In that explosive news conference delivered mostly to "Mourinho's camera", Guardiola promised: "Tomorrow, 8.45 p.m., we will take to the field and we will try to play football as best as possible."

    One man certainly did.

    Messi had struggled to exert huge influence in the first two games. He had only one shot on target in the cup final, for instance. He was harried, kicked and crowded out at the Santiago Bernabeu this time, and yet won only two free-kicks as Barca committed more fouls than their opponents for the first time. It seemed Mourinho's mind games were paying off.

    This, perhaps foreshadowed in the pregame build-up involving their managers, was the most ill-tempered, poisonous game of the lot. There were three red cards shown: one to Barca substitute Jose Pinto, one to Pepe for a foul on Dani Alves, and one to Mourinho for his sarcastic praise of the officials. Again, though, Madrid's 10 men looked capable of salvaging a result, until Messi was unleashed at last. His first was a relative tap-in, a close-range finish from Ibrahim Afellay's cross. It is a goal that is easily forgotten due to what came after. Busquets rolled the ball into his path, and Messi was off – away from Diarra, away from Albiol, beyond Marcelo, before squeezing a low finish past Iker Casillas.

    It was his 11th goal in 11 Champions League games, his 52nd of the season, and perhaps the greatest he has ever scored: for the occasion, the speed, the execution, the kicks that failed to stop him.

    May 3, 2011: Barcelona 1-1 Real Madrid

    Everyone, it seemed, felt the tie was already over. Madrid decided to prioritise chasing Barca players over chasing the game, committing 30 fouls for the return of a single shot on target. At least nobody was sent off.

    Gonzalo Higuain thought he had given Madrid the lead, but it was disallowed for a foul by Ronaldo in the build-up. Marcelo cancelled out Pedro's eventual opener, but it was Barca who went through – and Madrid who went apoplectic.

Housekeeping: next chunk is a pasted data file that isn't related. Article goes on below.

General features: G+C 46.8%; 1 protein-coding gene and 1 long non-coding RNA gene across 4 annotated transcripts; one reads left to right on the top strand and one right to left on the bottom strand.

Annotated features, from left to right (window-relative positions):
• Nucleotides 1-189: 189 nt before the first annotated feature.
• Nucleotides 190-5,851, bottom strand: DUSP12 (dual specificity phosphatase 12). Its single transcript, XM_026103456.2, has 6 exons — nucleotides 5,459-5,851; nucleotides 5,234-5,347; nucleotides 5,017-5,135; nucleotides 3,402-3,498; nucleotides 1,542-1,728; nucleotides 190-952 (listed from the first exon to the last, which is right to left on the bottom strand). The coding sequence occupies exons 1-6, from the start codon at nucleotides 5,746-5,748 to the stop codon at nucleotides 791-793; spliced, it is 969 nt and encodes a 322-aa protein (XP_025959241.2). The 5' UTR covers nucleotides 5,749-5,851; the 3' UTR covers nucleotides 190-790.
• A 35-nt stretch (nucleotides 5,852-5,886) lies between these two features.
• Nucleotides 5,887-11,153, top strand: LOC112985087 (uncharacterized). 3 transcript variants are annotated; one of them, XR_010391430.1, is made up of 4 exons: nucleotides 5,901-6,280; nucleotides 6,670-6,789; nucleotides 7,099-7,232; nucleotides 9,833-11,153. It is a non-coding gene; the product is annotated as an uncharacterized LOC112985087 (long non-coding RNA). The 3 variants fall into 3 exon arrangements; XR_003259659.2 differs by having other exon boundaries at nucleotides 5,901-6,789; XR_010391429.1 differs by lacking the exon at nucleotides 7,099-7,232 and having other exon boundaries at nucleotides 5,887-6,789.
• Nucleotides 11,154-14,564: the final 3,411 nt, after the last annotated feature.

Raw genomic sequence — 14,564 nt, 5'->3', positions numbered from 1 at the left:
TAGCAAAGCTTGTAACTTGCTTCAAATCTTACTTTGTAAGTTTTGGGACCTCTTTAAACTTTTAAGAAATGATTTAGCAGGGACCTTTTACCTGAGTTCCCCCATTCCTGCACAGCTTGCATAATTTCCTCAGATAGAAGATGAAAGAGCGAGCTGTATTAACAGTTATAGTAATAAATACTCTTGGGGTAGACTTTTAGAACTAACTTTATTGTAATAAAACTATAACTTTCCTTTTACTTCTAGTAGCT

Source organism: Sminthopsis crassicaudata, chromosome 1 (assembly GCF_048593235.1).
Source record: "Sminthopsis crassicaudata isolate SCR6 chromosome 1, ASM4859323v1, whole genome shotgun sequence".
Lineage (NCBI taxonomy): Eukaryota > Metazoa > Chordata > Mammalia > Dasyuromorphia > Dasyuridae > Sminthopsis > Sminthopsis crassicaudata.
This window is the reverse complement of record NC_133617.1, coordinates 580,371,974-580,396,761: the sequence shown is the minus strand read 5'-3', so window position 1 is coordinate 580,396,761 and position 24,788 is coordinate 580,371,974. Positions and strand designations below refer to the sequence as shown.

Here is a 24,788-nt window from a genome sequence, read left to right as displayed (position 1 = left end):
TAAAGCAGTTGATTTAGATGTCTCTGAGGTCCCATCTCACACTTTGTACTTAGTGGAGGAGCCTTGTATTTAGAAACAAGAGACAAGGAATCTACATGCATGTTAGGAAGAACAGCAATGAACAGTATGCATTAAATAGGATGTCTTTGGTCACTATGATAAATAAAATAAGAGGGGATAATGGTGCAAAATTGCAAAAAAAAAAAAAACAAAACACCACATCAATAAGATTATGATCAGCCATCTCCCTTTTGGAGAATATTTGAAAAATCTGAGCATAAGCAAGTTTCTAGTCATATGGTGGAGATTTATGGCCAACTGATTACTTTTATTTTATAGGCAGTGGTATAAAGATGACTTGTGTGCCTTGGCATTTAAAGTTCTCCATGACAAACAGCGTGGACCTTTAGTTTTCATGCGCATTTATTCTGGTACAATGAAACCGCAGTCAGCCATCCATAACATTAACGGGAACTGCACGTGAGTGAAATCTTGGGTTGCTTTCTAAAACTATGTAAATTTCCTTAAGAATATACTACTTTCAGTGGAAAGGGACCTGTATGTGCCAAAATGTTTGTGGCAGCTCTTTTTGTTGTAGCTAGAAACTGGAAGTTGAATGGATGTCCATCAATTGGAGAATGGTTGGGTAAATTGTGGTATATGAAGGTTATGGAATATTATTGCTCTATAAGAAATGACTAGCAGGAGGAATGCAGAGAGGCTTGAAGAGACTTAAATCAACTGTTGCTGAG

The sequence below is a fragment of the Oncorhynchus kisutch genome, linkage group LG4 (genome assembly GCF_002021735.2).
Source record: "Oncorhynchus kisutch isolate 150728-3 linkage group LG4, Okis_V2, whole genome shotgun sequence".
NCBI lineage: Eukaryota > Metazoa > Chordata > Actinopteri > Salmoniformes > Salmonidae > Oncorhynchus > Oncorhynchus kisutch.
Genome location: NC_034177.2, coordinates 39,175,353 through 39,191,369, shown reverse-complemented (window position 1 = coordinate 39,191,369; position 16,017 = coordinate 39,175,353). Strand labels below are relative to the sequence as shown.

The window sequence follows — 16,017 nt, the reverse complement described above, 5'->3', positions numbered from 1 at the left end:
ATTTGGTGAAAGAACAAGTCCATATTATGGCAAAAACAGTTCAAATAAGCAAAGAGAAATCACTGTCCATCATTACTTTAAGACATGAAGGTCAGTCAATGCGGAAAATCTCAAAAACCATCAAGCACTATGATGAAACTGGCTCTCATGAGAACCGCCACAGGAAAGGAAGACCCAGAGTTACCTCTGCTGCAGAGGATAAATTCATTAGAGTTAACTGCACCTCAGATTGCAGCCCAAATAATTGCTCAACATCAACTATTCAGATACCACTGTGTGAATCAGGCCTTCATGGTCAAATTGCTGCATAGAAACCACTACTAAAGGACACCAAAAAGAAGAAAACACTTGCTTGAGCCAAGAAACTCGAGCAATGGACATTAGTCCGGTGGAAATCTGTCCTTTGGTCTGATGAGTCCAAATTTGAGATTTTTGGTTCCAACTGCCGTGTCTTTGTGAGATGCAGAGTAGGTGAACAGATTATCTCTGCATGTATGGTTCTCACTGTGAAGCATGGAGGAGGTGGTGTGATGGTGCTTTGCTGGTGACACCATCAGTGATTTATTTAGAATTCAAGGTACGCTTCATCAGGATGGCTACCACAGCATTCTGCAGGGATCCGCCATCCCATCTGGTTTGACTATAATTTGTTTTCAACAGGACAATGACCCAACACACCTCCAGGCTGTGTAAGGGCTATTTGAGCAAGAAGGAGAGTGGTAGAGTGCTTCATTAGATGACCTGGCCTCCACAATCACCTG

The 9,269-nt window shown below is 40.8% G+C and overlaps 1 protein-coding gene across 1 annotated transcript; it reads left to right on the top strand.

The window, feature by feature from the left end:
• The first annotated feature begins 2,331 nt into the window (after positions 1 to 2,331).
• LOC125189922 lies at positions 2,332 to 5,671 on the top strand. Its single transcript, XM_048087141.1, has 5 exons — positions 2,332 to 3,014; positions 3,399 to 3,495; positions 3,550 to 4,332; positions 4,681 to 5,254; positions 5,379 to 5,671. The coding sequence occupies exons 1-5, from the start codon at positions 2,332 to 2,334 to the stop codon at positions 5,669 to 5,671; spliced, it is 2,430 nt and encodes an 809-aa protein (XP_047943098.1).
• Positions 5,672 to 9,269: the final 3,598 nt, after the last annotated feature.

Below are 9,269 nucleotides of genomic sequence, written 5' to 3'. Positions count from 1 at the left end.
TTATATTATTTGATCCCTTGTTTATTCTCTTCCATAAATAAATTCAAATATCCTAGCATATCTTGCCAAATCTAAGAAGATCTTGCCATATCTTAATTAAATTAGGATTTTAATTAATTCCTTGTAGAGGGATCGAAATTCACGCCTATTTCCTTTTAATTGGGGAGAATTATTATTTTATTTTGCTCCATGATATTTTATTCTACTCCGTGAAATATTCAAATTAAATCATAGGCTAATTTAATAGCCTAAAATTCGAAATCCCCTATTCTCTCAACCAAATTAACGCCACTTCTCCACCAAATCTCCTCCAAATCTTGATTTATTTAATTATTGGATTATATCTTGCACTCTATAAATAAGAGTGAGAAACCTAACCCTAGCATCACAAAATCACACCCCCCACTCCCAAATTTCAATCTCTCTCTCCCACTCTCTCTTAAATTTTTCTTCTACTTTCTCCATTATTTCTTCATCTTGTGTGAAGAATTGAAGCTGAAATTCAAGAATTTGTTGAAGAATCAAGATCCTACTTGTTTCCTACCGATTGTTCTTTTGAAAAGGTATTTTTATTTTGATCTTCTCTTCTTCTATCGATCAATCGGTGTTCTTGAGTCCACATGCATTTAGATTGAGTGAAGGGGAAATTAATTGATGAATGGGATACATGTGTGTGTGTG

"We feel tricked by the officials," Casillas said afterwards.

    "Next year, they might as well give the cup to Barcelona," complained Ronaldo.

    Mourinho was facing possible punishment for suggesting referees favoured the Blaugrana, while both teams vowed to make official complaints to UEFA about the other.

    The battle was done, the hostilities over (on the pitch, at least). Crucially, though, the events of these matches hardened Mourinho's resolve. "Now I have more willingness to continue in charge of Real Madrid for what this means," he said. "This jersey is white, and white now has more significance."

     

    The aftermath

    Over those two spectacular weeks, the teams shared two draws and one win apiece. Barca, though, were the victors: a third league title in a row and a second Champions League triumph under Guardiola easily made up for losing the Copa final.

    Mourinho, however, would not lose the war.

    These games, and the 5-4 two-legged Supercopa de Espana defeat in August – one made infamous by Mourinho poking Barca assistant Tito Vilanova in the eye – showed the Portuguese the way to conquer Spain: disrupt Barca and destroy the rest. His players seemed galvanised, and they proved it.

    In 2010-11, Barca finished on 96 points, four ahead of Madrid. Interestingly, they only scored 95 goals to their rivals' 102, while conceding 12 goals fewer. They lost just two games to Madrid's four.

    Mourinho's response was to develop Madrid not into a team impossible to beat, but one that could barely stop winning. Records tumbled in 2011-12: 32 victories from 38 games, 121 goals scored, 100 points accrued. His Faustian pact with Madrid had paid off, but those vitriolic two campaigns took their toll. He has had three times as many job changes as league titles in the decade since.

    Barca also scored more that season: 114 times in the league overall, 50 of which came from Messi. Overall, though, their exceptional standards had slipped just enough. After three intense seasons under Guardiola and the brutality of El Clasico's rivalry, they just couldn't sustain it any longer. At the end of the season, Guardiola announced he was stepping down, admitting: "Four years is an eternity as Barca coach… I have nothing left."